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Blood test vial supplies stabilize, but concerns remain


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Supplies of blood testing vials in Alberta have stabilized since the province asked physicians to delay ordering non-urgent tests in February.

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But stock of the disposable vials used to collect blood samples remains “tight,” Alberta Health Services said Tuesday.

That means AHS still wants physicians to be prudent in ordering tests to conserve supplies.

“There are no restrictions in place on lab testing and physicians are able to proceed with all test orders necessary for patient health management,” the health authority said.

“However, with this uncertainty of supply, we continue to request physician assistance in limiting non-essential lab testing when possible to conserve supplies and ensure testing continues to be available for all patients who require it.”

AHS has said the problem is a result of global supply chain challenges.

Alberta buys most of its vials from Becton, Dickinson and Co., with supplies shipped from Ontario. Health Canada has recognized a shortage of that company’s blood collection vials, saying increased demand is behind the supply issue.

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Alongside AHS, the Alberta Public Laboratories is one of the largest customers for lab-testing products in Canada, the health authority said.

A recent memo to physicians noted there are no restrictions to lab collections, and both acute and preventive testing should continue. But they asked doctors to “think critically” about the tests they order.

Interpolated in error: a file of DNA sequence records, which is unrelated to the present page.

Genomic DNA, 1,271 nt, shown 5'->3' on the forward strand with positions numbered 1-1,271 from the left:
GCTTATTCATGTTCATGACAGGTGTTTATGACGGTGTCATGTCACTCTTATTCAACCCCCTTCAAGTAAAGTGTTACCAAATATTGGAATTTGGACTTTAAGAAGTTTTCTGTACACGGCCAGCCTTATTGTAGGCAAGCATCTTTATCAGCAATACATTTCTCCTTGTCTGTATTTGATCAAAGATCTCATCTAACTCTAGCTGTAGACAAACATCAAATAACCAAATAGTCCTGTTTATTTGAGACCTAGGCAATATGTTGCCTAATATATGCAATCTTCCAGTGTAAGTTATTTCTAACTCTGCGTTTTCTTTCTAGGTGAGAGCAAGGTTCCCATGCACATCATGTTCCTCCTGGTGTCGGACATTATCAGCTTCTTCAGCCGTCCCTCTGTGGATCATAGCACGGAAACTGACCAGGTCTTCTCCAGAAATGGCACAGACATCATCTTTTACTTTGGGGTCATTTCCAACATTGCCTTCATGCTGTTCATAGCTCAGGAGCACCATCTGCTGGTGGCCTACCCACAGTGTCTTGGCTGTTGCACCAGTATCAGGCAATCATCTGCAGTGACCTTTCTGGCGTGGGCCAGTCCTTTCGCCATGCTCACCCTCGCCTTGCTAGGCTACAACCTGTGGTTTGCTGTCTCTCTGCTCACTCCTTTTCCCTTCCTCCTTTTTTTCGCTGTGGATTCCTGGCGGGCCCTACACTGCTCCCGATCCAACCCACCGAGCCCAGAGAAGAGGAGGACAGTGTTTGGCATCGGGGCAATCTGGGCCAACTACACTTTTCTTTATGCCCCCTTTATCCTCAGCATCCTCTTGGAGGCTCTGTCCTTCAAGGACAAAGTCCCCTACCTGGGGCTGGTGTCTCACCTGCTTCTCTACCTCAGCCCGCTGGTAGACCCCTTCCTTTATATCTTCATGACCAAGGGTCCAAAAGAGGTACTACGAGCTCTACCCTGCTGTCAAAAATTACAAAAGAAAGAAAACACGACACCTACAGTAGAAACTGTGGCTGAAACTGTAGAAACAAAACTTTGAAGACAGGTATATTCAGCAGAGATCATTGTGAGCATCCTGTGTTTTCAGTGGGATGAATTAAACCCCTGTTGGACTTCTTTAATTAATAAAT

Broader capacity shortages at public and private labs across Canada should spur changes to how doctors requisition testing to help reduce volumes, said Christine Nielsen, CEO of the Canadian Society for Medical Laboratory Science.

Nielsen said labs are also dealing with an inadequate workforce of qualified professionals as testing demands increase, a rise largely tied to a growing and aging population across Canada.

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“We’re coming out of COVID-19 and there’s still ongoing PCR testing across Canada, confirmatory tests sometimes needed, identification of the strain,” Nielson said.

“We’re eager in most regions of Canada to get back to most testing, and that can just be routine monitoring of diabetic or cancer patients, but there are also new diagnoses coming, so there’s a backlog in that.”

Federal government investment is needed to buoy laboratory capacity, Nielson said, with a projected shortage of 4,000 laboratory professional graduates when compared to retirees over the next decade.

“If nothing is done, we will be missing those people from the health-care system,” she said.

Though lab capacity remains a countrywide issue, Nielson said Alberta’s supply of laboratory professionals is among the best in Canada on the strength of programs at SAIT, NAIT and the University of Alberta.

jherring@postmedia.com

Twitter: @jasonfherring

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